about talks publications code

Day 9 – Aviemore to the Crask Inn

In Cycling most of Land's End to John O'Groats | 28 Apr 2023 | cycling

Spoiler alert: Today was a really good day!

It didn’t seem to start that way when the Aviemore Youth Hostel fire alarm went off at 3am and we all had to stand out in the parking lot for half an hour. Eventually we were all allowed back in and I reset my ambitious 6am alarm for 6:30am. At 6:30am nobody else in my dorm was stirring so I did my best to strip my bunk, gather all my stuff, and creep out in one go. I don’t know of anything missing yet so it may have worked.

I ate a still-cautious breakfast and got on the road around 7:30am. Sunny! Yay! Some lovely bike paths out of town through open birch woodland and occasional heathland.

Bike path through woodland

Bike path leaving Aviemore

After about 11 miles the route went through Carrbridge and past a rather elegant bridge ruin. That ain’t no car-bridge I hear you say, and you’d be correct. It was apparently a pack horse bridge.

Stone bridge

Old pack horse bridge in Carrbridge

Soon after that I’d completed the gentle series of climbs up from Aviemore, and the path toward Inverness has an abundance of lovely downhills.

Scots pines

Scots Pines in Scotland

Into Inverness past various Battle of Culloden sites including some that Kata and I visited a few years back. At 40 miles in I’d planned to stop for coffee and cake in Inverness but was somehow uninspired. I refueled with snacks I had and pressed on over the Beauly Firth bridge. Confusingly, it seems that Inverness is where the River Ness flows into the Beauly Firth and then all that becomes the Moray Firth. Maybe there is a River Moray in the mix somewhere.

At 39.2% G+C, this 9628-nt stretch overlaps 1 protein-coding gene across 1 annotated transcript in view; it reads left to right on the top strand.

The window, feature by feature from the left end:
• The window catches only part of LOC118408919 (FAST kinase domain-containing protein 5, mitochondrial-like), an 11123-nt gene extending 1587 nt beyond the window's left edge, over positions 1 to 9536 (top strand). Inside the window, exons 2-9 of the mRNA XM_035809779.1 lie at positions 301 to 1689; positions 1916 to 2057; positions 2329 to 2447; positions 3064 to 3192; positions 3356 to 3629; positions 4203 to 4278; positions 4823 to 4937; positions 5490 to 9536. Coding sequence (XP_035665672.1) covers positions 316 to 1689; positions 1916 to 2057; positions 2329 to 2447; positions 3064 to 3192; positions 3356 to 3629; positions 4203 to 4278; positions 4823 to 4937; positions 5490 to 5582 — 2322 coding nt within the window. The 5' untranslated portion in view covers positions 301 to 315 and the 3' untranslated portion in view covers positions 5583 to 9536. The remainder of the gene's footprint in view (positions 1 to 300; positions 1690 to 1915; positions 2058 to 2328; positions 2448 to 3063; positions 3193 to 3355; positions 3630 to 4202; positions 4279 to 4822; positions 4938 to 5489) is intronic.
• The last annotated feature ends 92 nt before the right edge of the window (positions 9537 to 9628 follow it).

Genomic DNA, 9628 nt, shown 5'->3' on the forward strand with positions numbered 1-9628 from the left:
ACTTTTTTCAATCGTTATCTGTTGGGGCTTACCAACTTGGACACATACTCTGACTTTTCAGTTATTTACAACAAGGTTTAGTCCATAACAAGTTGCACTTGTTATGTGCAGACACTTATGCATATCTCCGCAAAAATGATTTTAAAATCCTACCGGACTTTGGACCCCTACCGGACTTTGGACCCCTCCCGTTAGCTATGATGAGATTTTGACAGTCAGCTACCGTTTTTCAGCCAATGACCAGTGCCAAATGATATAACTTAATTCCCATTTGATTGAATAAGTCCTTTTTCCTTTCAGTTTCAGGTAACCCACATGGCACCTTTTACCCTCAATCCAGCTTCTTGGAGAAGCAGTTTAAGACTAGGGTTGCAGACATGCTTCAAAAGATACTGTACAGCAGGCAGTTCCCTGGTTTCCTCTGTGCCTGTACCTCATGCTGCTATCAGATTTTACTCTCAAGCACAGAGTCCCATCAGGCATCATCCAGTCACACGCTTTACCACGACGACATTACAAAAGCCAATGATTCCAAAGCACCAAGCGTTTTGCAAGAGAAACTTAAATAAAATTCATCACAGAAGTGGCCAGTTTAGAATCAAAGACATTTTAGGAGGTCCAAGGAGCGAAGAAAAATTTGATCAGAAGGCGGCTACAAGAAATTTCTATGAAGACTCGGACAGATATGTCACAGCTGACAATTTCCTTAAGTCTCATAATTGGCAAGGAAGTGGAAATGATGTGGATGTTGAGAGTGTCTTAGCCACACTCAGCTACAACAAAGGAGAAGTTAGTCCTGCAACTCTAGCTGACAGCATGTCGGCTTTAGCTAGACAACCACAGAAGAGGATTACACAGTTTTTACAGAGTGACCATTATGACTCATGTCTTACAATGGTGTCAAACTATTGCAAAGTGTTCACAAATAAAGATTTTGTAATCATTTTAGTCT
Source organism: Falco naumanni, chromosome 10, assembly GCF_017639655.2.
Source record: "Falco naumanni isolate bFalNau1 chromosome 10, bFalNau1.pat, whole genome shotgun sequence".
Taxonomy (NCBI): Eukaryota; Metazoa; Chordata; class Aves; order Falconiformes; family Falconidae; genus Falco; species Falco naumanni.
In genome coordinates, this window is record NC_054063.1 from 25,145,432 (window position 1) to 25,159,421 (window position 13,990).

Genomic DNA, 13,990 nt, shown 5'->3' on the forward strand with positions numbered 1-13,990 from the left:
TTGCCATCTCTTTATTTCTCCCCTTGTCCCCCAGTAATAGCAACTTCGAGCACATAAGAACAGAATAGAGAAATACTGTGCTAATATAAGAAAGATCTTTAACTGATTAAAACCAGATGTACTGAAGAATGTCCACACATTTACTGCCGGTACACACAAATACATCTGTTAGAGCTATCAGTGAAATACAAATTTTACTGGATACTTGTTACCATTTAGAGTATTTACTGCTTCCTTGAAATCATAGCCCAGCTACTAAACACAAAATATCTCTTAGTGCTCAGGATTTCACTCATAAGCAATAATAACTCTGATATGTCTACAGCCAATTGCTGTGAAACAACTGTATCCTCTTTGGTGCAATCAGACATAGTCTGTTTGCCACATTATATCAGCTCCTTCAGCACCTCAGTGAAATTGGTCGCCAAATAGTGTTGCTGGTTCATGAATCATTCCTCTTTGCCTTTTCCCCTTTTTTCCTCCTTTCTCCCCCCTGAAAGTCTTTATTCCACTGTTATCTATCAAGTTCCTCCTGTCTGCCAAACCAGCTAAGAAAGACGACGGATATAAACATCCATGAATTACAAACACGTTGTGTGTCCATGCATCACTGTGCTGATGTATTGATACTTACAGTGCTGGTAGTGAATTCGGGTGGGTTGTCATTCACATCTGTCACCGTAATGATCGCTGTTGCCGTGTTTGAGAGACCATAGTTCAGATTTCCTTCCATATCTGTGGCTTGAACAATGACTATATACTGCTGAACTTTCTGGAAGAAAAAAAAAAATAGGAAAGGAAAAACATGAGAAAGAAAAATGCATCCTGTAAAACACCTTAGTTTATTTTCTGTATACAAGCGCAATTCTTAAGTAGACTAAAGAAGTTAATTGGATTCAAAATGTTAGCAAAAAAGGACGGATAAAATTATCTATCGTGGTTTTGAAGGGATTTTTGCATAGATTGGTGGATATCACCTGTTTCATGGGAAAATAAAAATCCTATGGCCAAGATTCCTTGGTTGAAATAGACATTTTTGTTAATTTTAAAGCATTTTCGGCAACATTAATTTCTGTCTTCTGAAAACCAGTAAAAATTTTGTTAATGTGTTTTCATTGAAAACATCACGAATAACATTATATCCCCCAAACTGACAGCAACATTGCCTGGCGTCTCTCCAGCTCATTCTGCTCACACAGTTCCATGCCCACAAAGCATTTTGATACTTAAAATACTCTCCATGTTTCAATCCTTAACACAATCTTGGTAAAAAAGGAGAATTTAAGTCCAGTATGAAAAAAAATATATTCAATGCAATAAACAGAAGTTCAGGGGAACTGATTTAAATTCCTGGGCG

Over the next block of land to the Cromarty Firth, Cromarty being one of those places that many Brits know the name of but not where it is, because it is a location on the traditional radio shipping forecast. Anyhow, that was 54 miles, half way, and so I stopped for lunch in Dingwall at Batty’s Baps. Still gloriously sunny.

Picnic table with food leftovers and seagull

A seagull quickly swooped in to scavenge when a party left

Along the firth-side and then up over some hills again afforded good views out to the Dornoch Firth. For a while I even removed my bright yellow “arms” and was just wearing the short sleeved bike jersey on top.

View over moorland to the Dornoch firth

Looking out to the Dornoch Firth

From there it was down to the Kyle of Sutherland and upstream for a while. At some point there was an extremely narrow bike path beside a railway that ended up crossing the river via a cool addition to the railway bridge.

Narrow path by railway

Narrow bike path covered in beech nut shells

Railway bridge with bike addition

Railway bridge with bike addition

Shortly after that the route turned to follow the River Shin upstream, via the Falls of Shin, and on to Lairg. It was wonderful to be out riding in lovely weather and beautiful scenery!

The Falls of Shin

The Falls of Shin, I almost expected kayakers to appear and start “hucking” the falls

Simeon by the Falls of Shin

Me by the Falls of Shin

From Lairg it was about 12 miles of increasingly open county to The Crask Inn, my destination. No houses between Lairg and the Inn, except the adjacent one where the couple that used to run the inn live.

The Crask Inn

The Crask Inn

Today’s stats were: 107 miles, 5,200 feet of elevation (in the middle of the range) in just under 8 hours on the saddle. Not only was it a beautiful day but I also felt physically good right to the end — in fact the last 10-15 miles were exhilarating fast riding across the open moorland.

Day 9 route